Source: Bought from Amazon
Back Cover Blurb:
Enna's brother, Leifer, has found the secret to an extraordinary power--to make fire without a spark. It's an ability that could be used for good...if he can control it. But Enna can't decide if it's a power she wants for herself or one that should be extinguished forever. And when their home country of Bayern goes to war, the choice becomes unbearable. Enna never imagined the warm, life-giving energy of a fire could destroy everything she loves, but now she must try to save Bayern and herself before fire consumes her entirely.
This book is a sequel to a "fairy tale re-telling" book, but it isn't based on a fairy tale. The story is a bit darker than "The Goose Girl." Everything feels out-of-control and morally murky. For example, Enna must decide whether she should use her fire-talking to kill enemy soldiers (she decides it's not right or smart to do so but does it anyway because she feels she has to). Though the reasons for her actions were convincing, I wasn't comfortable with how often Enna chose to do what she knew was wrong. (Note that she does do what is right in the end.)
The pacing and world-building were good. The characters were engaging and changed realistically throughout the book. The romance in the story develops slowly. There are a few kisses, but no sex. I don't recall any cussing. Overall, I'd recommend this as "a good, clean fun" novel.
Excerpt: Chapter One
Enna let the fire burn out.
She was not used to this duty. For the three years she had lived and worked in the city, the hearth had been the hall mistress's responsibility. And when Enna had returned to the Forest a year ago at the onset of her mother's illness, her mother had continued to tend the fire. After her mother's death in the spring, Enna had become the mistress of this little forest house, but with a garden to tend, wood to chop, and a brother, a goat, and chickens to feed, she often forgot the fire.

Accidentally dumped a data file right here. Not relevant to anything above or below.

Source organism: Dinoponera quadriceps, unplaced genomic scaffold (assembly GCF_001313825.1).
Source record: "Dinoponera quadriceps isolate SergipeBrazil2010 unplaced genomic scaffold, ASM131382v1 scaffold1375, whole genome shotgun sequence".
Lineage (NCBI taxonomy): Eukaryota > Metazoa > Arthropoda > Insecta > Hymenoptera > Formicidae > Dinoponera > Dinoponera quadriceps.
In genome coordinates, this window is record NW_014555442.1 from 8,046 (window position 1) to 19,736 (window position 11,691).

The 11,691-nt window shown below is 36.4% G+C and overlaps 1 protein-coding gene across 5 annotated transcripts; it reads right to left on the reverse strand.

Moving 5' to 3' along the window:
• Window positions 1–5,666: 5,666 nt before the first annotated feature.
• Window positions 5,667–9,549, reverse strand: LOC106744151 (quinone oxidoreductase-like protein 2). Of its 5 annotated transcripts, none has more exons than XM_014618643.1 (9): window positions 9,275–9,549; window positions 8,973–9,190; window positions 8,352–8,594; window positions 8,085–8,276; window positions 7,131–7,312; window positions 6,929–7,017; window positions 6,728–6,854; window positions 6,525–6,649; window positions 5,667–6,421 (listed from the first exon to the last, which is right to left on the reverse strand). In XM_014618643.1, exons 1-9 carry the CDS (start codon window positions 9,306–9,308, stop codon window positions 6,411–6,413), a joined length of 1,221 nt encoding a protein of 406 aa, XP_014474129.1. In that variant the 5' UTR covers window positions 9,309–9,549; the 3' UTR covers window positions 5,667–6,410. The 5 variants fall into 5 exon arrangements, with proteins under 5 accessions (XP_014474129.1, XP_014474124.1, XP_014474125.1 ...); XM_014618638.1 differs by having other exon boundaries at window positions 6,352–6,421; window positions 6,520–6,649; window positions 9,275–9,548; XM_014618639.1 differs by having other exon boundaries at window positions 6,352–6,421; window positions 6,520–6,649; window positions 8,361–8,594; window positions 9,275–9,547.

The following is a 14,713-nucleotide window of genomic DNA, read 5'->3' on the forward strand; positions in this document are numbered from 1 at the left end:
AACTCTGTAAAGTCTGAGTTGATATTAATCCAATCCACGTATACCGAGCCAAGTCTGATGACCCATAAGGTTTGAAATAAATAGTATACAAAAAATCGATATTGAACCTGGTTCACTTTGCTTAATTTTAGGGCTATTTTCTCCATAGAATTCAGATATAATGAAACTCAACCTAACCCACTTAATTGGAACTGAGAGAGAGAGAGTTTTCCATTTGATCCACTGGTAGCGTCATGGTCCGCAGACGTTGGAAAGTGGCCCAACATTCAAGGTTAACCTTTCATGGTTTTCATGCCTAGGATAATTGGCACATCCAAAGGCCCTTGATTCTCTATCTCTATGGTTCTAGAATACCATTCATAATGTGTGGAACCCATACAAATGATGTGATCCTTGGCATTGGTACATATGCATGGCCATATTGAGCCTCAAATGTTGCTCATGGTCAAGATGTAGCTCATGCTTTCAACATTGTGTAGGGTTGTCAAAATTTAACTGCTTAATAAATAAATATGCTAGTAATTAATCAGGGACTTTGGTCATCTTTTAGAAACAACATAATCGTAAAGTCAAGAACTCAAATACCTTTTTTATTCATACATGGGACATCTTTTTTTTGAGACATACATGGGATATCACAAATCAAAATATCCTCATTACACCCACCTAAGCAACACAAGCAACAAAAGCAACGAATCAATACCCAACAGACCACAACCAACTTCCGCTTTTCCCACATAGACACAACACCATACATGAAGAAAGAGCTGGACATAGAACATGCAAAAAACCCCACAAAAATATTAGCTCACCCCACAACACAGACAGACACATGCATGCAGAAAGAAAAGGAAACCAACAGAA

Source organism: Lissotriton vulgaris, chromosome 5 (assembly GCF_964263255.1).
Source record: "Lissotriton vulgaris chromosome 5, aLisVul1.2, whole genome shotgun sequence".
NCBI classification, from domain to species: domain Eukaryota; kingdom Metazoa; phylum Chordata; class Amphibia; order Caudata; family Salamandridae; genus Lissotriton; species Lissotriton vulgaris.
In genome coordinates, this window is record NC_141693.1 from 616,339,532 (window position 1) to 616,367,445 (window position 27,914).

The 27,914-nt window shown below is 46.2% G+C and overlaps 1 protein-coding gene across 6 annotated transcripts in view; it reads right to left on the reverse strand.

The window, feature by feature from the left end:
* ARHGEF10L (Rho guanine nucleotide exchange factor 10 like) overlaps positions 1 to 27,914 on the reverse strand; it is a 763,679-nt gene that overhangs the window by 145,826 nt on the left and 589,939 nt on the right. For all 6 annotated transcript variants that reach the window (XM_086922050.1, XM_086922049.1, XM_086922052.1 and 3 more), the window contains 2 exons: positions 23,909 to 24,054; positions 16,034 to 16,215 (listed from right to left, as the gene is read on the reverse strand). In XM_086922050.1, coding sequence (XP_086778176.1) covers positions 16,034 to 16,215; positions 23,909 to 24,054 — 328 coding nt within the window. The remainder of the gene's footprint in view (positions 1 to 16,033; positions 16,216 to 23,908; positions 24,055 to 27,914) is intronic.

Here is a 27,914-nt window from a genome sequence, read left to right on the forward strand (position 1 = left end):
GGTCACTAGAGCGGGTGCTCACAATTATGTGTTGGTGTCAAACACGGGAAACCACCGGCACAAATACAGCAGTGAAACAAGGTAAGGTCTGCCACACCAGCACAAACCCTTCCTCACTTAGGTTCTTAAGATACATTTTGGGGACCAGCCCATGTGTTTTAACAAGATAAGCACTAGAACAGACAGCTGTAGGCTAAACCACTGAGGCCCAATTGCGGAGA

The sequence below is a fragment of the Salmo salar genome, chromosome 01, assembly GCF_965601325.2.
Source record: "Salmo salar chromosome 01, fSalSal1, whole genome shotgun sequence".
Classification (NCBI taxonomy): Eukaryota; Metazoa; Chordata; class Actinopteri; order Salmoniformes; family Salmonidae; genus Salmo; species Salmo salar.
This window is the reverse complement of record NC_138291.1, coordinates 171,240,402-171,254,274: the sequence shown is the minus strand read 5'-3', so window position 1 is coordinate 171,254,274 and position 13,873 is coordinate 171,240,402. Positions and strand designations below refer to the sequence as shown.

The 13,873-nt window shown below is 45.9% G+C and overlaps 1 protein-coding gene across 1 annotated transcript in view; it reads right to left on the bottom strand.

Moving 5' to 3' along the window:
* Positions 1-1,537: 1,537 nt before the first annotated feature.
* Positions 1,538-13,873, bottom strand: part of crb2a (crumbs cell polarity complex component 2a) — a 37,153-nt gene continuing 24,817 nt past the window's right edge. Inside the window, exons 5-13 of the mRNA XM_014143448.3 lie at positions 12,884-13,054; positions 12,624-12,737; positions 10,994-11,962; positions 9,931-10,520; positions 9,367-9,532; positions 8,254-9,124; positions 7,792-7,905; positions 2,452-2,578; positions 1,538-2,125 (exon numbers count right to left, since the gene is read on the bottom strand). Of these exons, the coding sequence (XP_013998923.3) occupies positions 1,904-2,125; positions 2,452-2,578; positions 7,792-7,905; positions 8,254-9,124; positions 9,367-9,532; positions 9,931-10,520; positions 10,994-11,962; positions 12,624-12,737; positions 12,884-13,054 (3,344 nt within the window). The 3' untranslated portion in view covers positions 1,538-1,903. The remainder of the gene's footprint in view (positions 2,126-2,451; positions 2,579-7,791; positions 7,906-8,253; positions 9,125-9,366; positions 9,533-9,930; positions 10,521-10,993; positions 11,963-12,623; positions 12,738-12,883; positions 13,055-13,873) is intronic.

It was not hard to do. A fire in a kitchen hearth was a quiet beast.
Of course, Enna thought, she would overlook the coals on a night when her brother and, more important, the flint in the kindling box were out wandering in the deep woods. So she walked to the house of her nearest neighbor, Doda, and borrowed a spade's worth of embers in her milking pail. She struggled home, gripping the hot handle with a rag and the end of her skirt.
The embers drew her eyes. They were beautiful, pulsing red in the bottom of the dark pail like the heart of a living thing. She looked away, and the orange coals stayed before her eyes, burning its image over the night. She tripped on a tree root.
"Ah, ah," she said, trying to regain her balance and keep the hot pail from touching her of spilling to the ground. She cursed herself for the hundredth time that night for being so careless, sought out the dark outline of her house, and headed for it.
"Strange," said Enna, blinking hard to clear her vision. There appeared to be a light in her window, and it was getting brighter. Enna ran through the yard and looked into the open window.